For a study, researchers sought to comprehensively examine the phrasing of the recommendations in the American Urological Association (AUA) clinical practice guidelines. They systematically identified all AUA guideline documents that used the current AUA framework, extracted the individual recommendations, their statement type, and the corresponding evidence level (if applicable), and analyzed the recommendation wording, separating out the modal verbs (e.g., should, may, or must) and the main verbs (e.g., recommend, treat, perform). They used SPSS Version 27 to do descriptive statistics.

They included 18 publications with a total of 754 suggestions; the average number of recommendations per guideline was 36 (interquartile range: 29; 48.5). The most common statement type was expert opinion (193; 25.6%), followed by clinical principle (156; 20.7%). One hundred and forty-four suggestions were either strong, moderate, or conditional: 135 (17.9%), 187 (24.8%), and 83 (11.0%), respectively. To communicate a level of duty, most recommendation statements (701; 93.0%) employed modal verbs. Overall, “should” was the most commonly used modal verb (73.9%), followed by “may” (17.6%) and “must” (1.5%). “May” and “should” were used with all five statement categories, while “must” was only used with strong recommendations and clinical principles.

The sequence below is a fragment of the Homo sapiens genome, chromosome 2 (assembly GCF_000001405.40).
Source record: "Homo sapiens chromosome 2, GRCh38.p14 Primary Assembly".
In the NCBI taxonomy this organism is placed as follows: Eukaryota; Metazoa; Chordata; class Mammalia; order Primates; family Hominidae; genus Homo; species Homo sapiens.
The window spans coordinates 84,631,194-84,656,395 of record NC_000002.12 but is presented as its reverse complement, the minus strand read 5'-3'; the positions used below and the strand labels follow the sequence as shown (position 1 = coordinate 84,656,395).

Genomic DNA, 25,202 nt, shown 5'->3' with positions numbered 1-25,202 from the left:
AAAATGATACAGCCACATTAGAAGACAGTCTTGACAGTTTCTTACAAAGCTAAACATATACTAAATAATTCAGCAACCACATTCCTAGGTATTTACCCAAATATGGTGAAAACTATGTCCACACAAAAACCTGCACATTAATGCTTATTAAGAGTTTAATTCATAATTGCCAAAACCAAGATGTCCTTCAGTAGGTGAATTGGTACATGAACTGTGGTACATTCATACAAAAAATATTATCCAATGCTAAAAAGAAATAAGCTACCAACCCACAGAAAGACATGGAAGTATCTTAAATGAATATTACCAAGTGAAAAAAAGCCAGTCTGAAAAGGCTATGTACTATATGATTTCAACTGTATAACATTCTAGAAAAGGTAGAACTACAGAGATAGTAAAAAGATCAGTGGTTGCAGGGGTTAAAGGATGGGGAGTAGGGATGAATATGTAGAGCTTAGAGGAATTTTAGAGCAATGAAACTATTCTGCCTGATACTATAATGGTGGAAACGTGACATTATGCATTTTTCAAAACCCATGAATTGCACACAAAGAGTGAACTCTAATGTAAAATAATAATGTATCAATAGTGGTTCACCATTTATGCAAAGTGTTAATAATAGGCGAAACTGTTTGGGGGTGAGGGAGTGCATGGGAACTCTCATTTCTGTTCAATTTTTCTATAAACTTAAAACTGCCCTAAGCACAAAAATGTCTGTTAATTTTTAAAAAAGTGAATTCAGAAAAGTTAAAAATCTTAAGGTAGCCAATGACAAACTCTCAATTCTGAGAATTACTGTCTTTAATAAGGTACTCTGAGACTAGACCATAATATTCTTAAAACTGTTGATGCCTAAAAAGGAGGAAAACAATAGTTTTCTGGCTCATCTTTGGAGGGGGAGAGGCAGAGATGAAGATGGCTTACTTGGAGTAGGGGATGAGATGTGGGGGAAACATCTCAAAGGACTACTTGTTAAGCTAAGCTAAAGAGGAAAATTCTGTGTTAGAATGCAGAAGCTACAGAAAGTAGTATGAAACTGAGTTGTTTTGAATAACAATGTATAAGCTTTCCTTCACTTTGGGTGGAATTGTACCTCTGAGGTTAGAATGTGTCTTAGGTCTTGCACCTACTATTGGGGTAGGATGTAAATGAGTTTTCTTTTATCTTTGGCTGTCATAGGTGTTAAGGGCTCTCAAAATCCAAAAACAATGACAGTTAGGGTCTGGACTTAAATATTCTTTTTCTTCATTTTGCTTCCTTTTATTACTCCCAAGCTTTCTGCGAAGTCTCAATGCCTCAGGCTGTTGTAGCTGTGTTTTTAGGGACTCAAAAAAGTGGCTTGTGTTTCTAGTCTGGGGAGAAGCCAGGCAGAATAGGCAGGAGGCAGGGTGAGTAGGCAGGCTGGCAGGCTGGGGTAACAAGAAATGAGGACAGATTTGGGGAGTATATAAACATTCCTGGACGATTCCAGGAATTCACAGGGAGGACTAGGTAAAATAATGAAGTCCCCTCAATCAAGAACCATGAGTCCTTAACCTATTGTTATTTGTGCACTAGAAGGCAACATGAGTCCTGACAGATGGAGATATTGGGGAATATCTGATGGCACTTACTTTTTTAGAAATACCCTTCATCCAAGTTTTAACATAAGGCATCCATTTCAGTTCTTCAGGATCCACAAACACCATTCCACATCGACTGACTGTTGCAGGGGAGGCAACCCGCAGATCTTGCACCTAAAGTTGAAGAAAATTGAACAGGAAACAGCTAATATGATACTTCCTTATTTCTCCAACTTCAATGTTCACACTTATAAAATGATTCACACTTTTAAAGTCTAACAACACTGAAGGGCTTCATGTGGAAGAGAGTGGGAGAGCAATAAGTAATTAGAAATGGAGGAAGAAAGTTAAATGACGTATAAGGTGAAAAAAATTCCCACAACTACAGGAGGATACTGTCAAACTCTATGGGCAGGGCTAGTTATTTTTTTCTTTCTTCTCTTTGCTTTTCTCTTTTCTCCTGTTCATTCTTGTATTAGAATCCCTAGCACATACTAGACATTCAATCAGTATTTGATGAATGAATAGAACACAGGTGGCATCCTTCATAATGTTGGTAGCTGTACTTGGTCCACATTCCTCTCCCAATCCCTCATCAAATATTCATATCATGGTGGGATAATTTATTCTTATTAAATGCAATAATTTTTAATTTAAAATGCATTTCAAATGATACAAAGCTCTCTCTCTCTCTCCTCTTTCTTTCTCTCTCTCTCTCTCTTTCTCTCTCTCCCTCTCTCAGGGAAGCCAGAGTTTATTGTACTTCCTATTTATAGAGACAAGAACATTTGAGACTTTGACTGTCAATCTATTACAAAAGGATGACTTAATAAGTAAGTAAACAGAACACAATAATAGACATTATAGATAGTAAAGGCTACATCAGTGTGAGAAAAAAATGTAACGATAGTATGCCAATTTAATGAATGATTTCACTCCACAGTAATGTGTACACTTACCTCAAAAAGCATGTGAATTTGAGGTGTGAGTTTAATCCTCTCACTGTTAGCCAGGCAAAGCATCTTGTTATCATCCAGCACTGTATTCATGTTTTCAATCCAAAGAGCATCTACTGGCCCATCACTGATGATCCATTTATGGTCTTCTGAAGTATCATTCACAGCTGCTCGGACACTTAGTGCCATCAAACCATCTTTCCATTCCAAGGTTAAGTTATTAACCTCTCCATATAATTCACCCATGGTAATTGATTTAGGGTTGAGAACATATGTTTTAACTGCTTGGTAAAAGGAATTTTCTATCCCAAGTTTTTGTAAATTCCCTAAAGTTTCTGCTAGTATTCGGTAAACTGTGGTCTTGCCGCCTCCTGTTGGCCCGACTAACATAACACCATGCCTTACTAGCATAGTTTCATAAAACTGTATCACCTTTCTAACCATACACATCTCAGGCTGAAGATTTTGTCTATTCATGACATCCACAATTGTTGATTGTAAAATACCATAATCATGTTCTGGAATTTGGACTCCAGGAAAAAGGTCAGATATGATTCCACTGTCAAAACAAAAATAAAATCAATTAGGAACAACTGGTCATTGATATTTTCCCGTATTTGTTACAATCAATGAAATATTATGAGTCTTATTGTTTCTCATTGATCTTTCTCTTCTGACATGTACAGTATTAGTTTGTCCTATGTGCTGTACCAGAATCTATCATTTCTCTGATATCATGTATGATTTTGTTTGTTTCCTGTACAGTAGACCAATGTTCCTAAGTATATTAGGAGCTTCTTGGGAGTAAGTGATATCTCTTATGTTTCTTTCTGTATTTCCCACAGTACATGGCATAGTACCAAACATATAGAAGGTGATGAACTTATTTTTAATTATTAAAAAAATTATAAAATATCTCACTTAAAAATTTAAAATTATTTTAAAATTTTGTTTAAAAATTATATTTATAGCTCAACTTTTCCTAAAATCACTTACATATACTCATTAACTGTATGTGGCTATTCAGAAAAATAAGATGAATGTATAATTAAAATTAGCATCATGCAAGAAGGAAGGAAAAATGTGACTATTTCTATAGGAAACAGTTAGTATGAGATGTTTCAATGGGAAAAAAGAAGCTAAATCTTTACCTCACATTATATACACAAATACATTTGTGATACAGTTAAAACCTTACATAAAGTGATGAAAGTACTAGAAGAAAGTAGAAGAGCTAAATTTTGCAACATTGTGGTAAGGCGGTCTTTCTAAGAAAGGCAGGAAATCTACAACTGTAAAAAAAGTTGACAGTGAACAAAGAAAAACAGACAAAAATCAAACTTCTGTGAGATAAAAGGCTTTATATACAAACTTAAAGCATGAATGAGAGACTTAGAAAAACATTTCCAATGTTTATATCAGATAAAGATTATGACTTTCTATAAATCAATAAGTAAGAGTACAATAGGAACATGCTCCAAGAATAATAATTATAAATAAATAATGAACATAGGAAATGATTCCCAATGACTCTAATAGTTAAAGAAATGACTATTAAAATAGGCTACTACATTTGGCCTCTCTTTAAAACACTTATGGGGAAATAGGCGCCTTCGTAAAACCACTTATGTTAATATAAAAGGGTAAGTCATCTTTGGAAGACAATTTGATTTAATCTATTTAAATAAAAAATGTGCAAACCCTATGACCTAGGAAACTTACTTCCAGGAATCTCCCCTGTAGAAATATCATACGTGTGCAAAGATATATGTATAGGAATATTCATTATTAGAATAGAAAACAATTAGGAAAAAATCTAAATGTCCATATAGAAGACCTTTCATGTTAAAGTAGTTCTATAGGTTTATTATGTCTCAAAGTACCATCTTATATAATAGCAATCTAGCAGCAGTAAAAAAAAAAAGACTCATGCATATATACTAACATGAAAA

The language of AUA recommendation statements does not indicate the severity of the advice or the intended level of responsibility, which may be a barrier to guideline implementation. More uniform phrasing of recommendations based on strength may increase guideline comprehension, adoption, and adherence.